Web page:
To mark the 50th anniversary of Bangladesh’s independence, the Dhaka-based Samdani Art Foundation – established in 2011 by couple Nadia and Rajeeb Samdani to support the work of the country’s contemporary artists and architects – in collaboration with the Centre for Research and Information, present a major new exhibition, Witnessing History in the Making: Photographs by Anne de Henning. Curated by Bangladeshi curator and writer Ruxmini Choudhury, this focused presentation, opening tomorrow 10 December 2021, comprises rare and never before exhibited images by French photographer Anne de Henning. Between 1971 and 1972, the prolific photojournalist captured the birth of the nation and her remarkable private archive of unseen photographs are a unique record of the pivotal years which saw East Pakistan transformed into Bangladesh. To learn more, Something Curated spoke with curator Ruxmini Choudhury.
Something Curated: Can you introduce us to the practice of Anne de Henning?
Ruxmini Choudhury: It was only last year that I first discovered Anne’s photographs and I was struck by how raw and frank they are. She was a pioneer, travelling to Bangladesh 50 years ago as a photojournalist aged just 25, capturing life during the Liberation War. To put this in perspective, during the past century only a handful of women made it to the battlefields of major conflicts such as World War I and II and Vietnam. Her bravery is extraordinary: she fearlessly criss-crossed the country during offensives by the army and counter attacks by freedom fighters, all while civilians were fleeing for safety. In an age without digital cameras, Anne was unable to check her photographs as she went along. Her gripping images of the conflict are valuable as eye witness accounts but they are also notable for their hope and humanity. In large part this is due to her empathy for the people she encountered and it reflects the welcome that Anne reports having received by the Bengali people.
SC: Could you expand on the thinking behind the Samdani Art Foundation’s upcoming exhibition of her photographs?
RC: The exhibition is a significant show, both for the Samdani Arts Foundation and the country itself. 2021 marks the 50th Anniversary of Bangladesh’s Independence and Anne’s images shine a light on a pivotal period in the country’s history. Little remains as a visual record of that time, so to discover Anne’s unpublished photographs from 1971 and 1972 was a real thrill. Her images of ‘Bangabandhu’ Sheikh Mujibur Rahman – the ‘Father of the Nation’ who led the country to freedom – are particularly rare as after his assassination during the coup of 1975, most photographs of him were systematically destroyed. Last year at the Dhaka Art Summit, the Samdani Foundation produced an exhibition entitled Lighting the Fire of Freedom, which celebrated the life of Sheikh Mujib. At that time we were struggling to find any good quality photographs of him. It was only after this exhibition, as we were still searching, that we discovered Anne’s personal archive of images from 1972. It was an incredible and eye-opening discovery, like discovering the missing piece of a jigsaw. No one had ever seen such colourful photographs of him before, and they are very close to my heart. The exhibition has since toured to the Art Gallery of Mississauga, Canada, and we’ve been able to include Anne’s imagery of Sheikh Mujib.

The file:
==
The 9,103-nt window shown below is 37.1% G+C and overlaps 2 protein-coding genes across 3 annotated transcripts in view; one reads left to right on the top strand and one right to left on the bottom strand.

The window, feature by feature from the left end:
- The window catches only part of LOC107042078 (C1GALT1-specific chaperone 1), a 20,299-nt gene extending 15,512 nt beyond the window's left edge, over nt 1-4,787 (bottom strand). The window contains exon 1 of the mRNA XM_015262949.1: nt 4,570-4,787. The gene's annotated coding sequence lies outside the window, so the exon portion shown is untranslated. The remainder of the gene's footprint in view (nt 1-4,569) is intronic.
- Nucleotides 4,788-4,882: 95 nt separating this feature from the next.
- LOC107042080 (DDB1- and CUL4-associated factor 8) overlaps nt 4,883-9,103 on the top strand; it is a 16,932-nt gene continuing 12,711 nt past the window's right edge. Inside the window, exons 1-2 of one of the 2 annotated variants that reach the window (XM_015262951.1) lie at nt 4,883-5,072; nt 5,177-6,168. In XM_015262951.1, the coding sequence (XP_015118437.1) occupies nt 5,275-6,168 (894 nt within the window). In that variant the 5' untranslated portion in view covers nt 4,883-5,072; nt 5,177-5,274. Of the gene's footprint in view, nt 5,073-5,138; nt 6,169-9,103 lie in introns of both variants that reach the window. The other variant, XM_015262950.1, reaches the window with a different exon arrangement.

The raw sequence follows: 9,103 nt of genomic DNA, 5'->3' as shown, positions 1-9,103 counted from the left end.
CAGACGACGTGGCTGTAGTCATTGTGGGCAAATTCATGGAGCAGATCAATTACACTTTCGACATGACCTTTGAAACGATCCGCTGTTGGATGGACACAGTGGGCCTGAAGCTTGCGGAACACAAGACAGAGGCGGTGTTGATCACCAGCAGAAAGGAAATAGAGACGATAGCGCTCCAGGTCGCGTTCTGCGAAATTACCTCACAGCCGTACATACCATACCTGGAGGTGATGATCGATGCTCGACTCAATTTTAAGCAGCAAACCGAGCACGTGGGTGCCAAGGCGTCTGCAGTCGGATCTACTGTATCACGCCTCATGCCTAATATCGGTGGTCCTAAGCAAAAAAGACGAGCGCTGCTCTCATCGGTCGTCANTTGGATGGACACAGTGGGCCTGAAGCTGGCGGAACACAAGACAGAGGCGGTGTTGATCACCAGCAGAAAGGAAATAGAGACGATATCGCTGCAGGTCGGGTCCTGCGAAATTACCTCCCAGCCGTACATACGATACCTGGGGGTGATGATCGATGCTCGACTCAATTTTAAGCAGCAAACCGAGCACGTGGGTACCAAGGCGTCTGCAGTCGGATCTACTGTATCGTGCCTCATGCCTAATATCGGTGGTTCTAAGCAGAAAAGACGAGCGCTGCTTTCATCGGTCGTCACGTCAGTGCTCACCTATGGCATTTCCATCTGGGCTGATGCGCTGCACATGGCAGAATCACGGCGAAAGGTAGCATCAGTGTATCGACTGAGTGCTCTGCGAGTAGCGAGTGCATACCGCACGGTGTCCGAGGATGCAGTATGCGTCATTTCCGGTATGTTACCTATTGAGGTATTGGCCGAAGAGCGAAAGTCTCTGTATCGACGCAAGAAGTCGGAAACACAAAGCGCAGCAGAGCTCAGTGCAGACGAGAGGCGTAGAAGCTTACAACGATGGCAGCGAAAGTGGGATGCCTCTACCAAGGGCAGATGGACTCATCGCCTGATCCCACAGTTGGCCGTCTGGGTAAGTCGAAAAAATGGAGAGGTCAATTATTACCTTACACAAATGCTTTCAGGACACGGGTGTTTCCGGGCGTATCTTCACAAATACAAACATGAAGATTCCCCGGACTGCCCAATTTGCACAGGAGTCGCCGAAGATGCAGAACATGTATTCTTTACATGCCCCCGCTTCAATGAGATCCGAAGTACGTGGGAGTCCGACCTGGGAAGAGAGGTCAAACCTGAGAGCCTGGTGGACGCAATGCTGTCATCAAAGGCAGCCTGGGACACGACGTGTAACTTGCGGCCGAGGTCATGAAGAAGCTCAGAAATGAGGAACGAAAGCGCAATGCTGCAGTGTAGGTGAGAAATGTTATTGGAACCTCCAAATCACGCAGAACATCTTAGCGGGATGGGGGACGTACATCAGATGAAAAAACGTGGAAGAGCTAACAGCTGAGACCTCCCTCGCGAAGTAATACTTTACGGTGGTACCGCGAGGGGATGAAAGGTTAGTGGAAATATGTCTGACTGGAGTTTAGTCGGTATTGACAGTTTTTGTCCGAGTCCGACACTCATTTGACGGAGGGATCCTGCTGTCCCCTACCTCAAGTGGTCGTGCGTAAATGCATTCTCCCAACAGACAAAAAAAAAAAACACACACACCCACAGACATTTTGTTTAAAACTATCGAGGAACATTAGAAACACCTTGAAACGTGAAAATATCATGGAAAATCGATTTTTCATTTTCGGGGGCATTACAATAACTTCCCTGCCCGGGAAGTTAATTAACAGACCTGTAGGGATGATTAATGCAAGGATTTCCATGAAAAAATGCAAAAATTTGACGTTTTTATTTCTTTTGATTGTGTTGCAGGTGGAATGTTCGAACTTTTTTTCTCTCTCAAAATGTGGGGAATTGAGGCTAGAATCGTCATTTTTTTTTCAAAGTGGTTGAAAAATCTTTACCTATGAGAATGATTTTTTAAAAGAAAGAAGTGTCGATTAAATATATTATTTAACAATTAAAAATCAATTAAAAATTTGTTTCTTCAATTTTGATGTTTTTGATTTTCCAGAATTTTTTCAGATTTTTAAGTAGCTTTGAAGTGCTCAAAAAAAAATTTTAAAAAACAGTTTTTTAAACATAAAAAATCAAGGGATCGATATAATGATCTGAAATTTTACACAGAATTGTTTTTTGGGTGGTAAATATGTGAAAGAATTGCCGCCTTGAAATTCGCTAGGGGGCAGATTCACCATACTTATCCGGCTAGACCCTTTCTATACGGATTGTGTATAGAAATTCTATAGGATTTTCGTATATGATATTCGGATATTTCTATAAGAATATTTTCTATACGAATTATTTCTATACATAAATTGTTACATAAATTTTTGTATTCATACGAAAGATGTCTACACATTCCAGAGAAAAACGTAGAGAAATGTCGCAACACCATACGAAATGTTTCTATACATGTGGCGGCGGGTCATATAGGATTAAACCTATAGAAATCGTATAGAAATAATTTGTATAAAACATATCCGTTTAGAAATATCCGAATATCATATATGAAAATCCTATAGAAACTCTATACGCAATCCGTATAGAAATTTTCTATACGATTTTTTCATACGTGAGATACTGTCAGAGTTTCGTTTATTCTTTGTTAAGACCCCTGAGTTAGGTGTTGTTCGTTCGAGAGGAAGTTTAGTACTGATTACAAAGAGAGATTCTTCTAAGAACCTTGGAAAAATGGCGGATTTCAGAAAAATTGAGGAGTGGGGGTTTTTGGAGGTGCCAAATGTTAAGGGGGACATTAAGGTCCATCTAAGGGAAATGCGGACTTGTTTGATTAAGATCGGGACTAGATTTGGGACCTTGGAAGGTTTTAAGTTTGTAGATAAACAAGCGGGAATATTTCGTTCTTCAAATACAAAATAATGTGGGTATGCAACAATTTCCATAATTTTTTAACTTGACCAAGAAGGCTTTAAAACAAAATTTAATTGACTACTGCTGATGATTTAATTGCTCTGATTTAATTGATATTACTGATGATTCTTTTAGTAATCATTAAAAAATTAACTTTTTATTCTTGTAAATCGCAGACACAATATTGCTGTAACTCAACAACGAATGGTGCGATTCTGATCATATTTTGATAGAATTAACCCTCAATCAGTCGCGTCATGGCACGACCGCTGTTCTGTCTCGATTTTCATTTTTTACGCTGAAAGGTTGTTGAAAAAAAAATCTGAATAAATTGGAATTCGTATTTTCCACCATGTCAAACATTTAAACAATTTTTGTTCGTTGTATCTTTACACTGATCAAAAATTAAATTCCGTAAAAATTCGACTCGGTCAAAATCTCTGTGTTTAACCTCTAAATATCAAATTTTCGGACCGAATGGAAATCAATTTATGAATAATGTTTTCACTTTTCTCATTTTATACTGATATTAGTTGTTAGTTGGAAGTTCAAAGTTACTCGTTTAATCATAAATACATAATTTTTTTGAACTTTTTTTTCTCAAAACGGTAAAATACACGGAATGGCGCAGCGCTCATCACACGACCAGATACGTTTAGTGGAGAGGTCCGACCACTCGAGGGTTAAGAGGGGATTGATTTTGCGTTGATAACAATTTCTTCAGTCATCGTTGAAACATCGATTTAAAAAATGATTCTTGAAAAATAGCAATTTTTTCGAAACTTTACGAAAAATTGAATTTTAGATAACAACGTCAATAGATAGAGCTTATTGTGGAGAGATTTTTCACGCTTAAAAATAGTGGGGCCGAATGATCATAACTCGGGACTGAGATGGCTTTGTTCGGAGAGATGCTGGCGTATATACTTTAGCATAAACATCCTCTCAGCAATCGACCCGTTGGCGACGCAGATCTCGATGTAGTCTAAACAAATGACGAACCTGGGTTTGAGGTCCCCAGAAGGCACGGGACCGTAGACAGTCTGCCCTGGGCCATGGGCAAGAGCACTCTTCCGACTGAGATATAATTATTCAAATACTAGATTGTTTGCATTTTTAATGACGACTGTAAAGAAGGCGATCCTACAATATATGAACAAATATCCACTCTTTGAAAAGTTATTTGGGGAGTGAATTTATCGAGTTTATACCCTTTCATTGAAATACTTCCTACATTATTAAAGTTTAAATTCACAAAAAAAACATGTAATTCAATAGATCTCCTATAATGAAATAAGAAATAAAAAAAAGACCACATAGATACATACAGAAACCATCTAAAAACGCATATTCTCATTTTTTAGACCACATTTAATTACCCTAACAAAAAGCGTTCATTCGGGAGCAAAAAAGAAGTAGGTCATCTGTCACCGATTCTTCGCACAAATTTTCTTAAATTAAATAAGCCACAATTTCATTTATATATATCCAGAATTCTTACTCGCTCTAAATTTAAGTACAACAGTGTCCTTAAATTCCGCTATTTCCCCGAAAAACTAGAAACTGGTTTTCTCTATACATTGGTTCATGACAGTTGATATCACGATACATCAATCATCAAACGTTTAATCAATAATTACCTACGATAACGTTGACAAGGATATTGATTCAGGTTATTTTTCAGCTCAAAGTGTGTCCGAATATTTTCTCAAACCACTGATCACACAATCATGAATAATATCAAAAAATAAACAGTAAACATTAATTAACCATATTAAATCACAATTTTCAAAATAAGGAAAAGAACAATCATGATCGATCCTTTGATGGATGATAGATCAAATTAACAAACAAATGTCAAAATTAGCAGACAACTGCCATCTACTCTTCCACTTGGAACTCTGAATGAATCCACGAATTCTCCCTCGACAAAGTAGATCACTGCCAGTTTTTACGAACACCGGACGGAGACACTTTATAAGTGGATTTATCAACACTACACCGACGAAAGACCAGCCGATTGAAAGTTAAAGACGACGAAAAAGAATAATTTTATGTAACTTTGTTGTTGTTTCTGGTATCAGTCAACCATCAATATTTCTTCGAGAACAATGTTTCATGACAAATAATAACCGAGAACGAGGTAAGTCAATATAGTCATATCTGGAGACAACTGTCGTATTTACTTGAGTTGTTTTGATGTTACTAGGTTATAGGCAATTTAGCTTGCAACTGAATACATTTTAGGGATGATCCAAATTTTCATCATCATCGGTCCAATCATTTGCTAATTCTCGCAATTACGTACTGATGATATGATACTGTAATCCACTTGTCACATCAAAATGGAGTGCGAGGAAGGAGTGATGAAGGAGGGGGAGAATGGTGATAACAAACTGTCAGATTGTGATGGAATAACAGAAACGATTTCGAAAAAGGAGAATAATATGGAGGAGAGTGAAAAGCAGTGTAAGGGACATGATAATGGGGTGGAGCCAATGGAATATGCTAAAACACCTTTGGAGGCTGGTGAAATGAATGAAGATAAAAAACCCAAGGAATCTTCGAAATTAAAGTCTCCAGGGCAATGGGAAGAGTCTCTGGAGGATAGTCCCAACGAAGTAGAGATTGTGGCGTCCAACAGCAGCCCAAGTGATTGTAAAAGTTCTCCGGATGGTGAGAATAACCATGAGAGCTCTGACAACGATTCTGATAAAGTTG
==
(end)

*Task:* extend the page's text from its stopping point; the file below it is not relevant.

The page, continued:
SC: How did you go about selecting the images to include in the show?
RC: Anne’s photographs from Bangladesh’s Liberation War are quite different from what we are used to seeing. Whereas many such photographers often depict devastation, death and pain, Anne’s photographs are visions of hope and strength against adversity. We see ordinary people who are prepared to fight for freedom; a young man, walking away in determination; a father ready to protect his child. Her powerfully emotive photographs combine traditional war reporting and social documentary photography. In 1972, Anne came back to Bangladesh to see the man whose name she had heard hundreds of times throughout her travels in the previous year. Although at the time she preferred photographing in black and white, she couldn’t resist capturing Sheikh Mujib in colour, reflecting the jubilant mood of the country. I was fascinated by the colours and how she made them pop, and how she managed to capture his powerful gestures. I decided to keep almost all of these photographs in the exhibition, as this will be the first time Bangladeshis will be able to see such clear and unaltered photographs of the father of our nation. I got goosebumps looking at them and knew I wanted to give as wide an audience as possible the opportunity to see them.
SC: What do you hope to achieve with this exhibition?
RC: Samdani Art Foundation works to promote Bangladeshi artists, architects, and photographers internationally, as well as try to provide a platform for international artists and researchers to discover our history, culture and art. We have always made a point to curate historical exhibitions at the Dhaka Art Summit, and for younger generations to learn about the art, political, colonial and economic history of Bangladesh and South Asia. This is the first time we have arranged an exhibition outside of Dhaka Art Summit in Dhaka, and we are delighted to be able to highlight Anne’s role in witnessing the birth of the nation. I’m sure that there are other hidden histories across the region and with our research and exhibitions, we hope to be able to reveal those stories too.
Witnessing History in the Making: Photographs by Anne de Henning runs at National Art Gallery, Bangladesh Shilpakala Academy from 10 – 31 December 2021
Feature image: Anne de Henning, Moslem Uddin Mirda, member of the provincial assembly of Rajbari, in a crowd of men chanting slogans at Pangsha station, 9 April 1971. © Anne de Henning